My tea cup is blue. Pick one that speaks to you.
- A tea spoon is like it sounds... a spoon that scoops tea. And surprise, the amount of tea a tea spoon scoops is equal to 1tsp! This is actually where the name 'teaspoon' comes from. As you can see, tea is influential in culture and even defines words and measurements
(Though a similar measurement existed before we called it teaspoon). Anyway, the tea spoon is used only for scooping the dry tea leaves and other herbs and putting them into your basket/pot/satchet/etc. It is not for stirring or getting wet. I recommend using one made of bamboo, as it is a natural disinfectant, and you will have no need to wash it (as tea will leave no mess on it anyway). The spoon or scoop represents the element of air in your tea magic. You can also use it in the same way you would use a wand.
- You can use tongs or chopsticks to pick up a hot basket or satchet from the water without rising burning yourself. Some people attach strings to satchets and simply use their fingernails to pick up baskets. Some baskets have handles you can just pick up. I have a small bamboo tongs, but I don't consider it a magical tool.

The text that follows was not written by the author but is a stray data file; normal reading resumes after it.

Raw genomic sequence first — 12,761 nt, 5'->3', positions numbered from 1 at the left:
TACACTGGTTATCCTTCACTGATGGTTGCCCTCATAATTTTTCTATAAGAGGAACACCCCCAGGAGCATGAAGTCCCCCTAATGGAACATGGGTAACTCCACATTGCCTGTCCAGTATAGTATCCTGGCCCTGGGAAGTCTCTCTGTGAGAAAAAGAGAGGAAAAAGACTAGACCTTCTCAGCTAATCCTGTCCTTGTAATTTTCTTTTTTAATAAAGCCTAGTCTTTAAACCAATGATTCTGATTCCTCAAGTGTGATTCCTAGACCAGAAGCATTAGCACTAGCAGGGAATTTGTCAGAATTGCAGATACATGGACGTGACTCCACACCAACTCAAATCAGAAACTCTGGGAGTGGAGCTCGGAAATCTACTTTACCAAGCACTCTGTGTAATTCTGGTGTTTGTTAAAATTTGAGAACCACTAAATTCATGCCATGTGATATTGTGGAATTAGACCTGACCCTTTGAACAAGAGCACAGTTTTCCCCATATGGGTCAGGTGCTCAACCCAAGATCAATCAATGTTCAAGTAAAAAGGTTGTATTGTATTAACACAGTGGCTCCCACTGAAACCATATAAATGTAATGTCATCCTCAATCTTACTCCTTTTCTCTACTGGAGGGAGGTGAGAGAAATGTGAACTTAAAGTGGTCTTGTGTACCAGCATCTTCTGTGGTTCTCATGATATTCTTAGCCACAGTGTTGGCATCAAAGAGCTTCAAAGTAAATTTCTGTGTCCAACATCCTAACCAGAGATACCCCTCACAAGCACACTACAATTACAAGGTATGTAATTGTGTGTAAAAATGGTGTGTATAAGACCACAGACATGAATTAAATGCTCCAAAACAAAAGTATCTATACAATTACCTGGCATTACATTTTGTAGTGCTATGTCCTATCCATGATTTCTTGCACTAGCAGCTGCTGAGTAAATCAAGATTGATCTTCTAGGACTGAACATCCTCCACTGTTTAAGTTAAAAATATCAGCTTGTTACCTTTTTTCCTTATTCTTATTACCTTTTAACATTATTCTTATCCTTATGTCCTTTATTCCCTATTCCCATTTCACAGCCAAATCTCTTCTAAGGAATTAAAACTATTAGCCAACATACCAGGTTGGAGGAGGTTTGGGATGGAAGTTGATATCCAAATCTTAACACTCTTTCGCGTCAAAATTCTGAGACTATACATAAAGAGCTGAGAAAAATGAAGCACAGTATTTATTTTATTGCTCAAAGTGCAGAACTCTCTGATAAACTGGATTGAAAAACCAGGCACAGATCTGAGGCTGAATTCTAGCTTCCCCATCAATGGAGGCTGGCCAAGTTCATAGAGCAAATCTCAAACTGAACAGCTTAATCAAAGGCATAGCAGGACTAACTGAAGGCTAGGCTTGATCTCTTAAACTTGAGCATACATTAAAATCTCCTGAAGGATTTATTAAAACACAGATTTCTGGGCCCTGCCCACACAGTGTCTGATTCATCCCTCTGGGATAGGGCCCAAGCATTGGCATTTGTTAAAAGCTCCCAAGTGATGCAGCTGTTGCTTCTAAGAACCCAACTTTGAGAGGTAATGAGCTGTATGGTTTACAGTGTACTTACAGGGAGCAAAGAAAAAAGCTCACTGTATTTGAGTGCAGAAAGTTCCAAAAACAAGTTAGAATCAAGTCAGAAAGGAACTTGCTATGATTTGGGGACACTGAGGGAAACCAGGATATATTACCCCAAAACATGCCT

Another important item can be a whisk. When stirring ingredients into a tea after brewing it (such as honey, matcha, milk, etc.) you can use a whisk, also made of bamboo. There are whisks made just for this purpose, often associated with Japanese tea ceremony. For thicker things like honey you might want a thicker whisk or metal one. It is better to use a whisk than a spoon. A whisk will help everything mundane and magical mix more evently rather than just sloshed around. Whisk deosil, not widdershins!
And if you are storing your teas in flasks/bottles/whatever, you will of course need those, too. The kinds with corks are good. Teas are sensitive potions and should be consumed within 3-5 days at the most after brewing, to preserve both taste and the energies within.
Other tools can be used. If you are using matcha, you will need a chashaku. I am not going to go into any other tools now. If you find you need one after you start performing tea magic, go ahead and add it. Think about what it represents to your overall set when choosing a tool.
TYPES OF TEA POTS!!
This is one of the most important sections! There are many different kinds of tea pot. Metal, clay, fancy ceramics, plastic, whatever. You can buy many different ones, and even make them yourself. I do not make my own teapots. It is very difficult.